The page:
50 Shades Of Grey: Mummy Porn Meets Rom Vom

Move over Twilight, the success of Fifty Shades Of Grey has raised the bar for nauseating romance "novels". Here's what's wrong with the year's bestseller:
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Move over Twilight, the success of Fifty Shades Of Grey has raised the bar for nauseating romance "novels". Here's what's wrong with the year's bestseller:

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Fifty Shades of Grey. The title alone caused thousands of Literature undergraduates to raise their eager heads, nostrils flared at the scent of blood. E.L. James' “erotic novel”, sneering quotation marks my own, has been ridiculed as embarrassing 'mommy porn' written in 'lamentable prose'; as 'vapid' and 'painful'; and, the cruelest of jibes for any serious writer, as a 'bad photocopy of [Stephanie] Meyer'.

Having read the Twilight Saga in its entirety, from Bella's clumsy entrance to the disturbing birth of her heinously-named daughter, I struggled to accept that any book – smutty or not – could achieve the harrowing lows of a novel in which the female protagonist spends a chapter describing the preparation of lasagne for her unappreciative and controlling father. Oh! how wrong I was.

Not unlike Twilight, the depiction of setting is detailed and drab. Such in-depth and tedious description is seemingly symptomatic of wet-dream writing. As James paints a painstakingly dull picture of Grey's office – the 'floor to ceiling windows, the 'white leather buttoned L-shaped couch','a mosaic of small paintings' – it is patently obvious that this is a room the author has thought ingreat detail about being fucked in, probably on the 'huge modern dark-wood desk that six people could comfortably eat around'. Quelle surprise, 350 pages later, dreary protagonist Anastasia Steele is being banged like the back-end of a congested ketchup bottle over that very desk in a sequence in which she rather embarrassingly refers to romantic interest Christian Grey as 'Mr Boy Scout'. Snore.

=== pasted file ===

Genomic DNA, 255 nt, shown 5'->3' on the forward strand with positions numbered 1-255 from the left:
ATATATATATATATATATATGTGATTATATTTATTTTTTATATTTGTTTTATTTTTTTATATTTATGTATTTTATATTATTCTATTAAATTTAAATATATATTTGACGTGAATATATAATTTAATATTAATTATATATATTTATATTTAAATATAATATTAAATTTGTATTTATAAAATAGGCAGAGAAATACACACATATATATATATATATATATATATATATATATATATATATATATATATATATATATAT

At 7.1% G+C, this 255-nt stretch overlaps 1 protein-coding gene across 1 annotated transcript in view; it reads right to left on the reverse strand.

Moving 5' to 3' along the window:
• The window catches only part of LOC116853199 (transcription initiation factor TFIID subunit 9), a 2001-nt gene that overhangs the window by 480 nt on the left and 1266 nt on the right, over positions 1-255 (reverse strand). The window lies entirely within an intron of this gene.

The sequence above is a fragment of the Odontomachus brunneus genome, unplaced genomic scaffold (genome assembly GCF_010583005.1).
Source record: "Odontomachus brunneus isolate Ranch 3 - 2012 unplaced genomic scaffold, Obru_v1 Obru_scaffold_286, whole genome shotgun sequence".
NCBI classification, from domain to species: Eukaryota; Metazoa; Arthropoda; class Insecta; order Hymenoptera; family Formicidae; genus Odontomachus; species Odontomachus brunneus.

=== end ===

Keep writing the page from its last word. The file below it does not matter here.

I wept with mirth when Ana described her subconscious as 'loud, proud and pouty' and Grey's voice as 'warm and husky like dark melted chocolate fudge.' Warm and husky like corn on the cob, more like.

E.L. James' “erotic” tale doesn't just resemble Twilight, it reeks of it. Remnants of Fifty Shades' previous status as Twilight fanfic fester in references to Grey being 'courteous, formal, slightly stuffy... old before his time'. Courting scenes between Christian Grey and Anastasia Steele strictly follow the pattern of those between Bella Swan and and Edward Cullen in Meyer's Twilight: the life-saving sequence, the warning from male romantic interest to female, the tedious proclamations from one to the other of an inability to stay away. Supporting characters, though sorely lacking in believability, lack it in a way disturbingly similar to those of Twilight. Both mothers are 'harebrained' with 'the attention span of a goldfish'. Both female leads are hounded by the amorous interests of possessive men in school and the work place, and neither appears to see this behaviour as either bizarre or unacceptable.

Furthermore I'm struck by the tendency of both writers to utilise the work and themes of classic British writers to attempt to elevate their grim novels beyond their current level of poor pornography. As Meyer used Bronte, Shakespeare and Frost, James now abuses and reduces the complexities of Hardy's Tess of the D'Urbervilles to make superficial comparisons with her own text.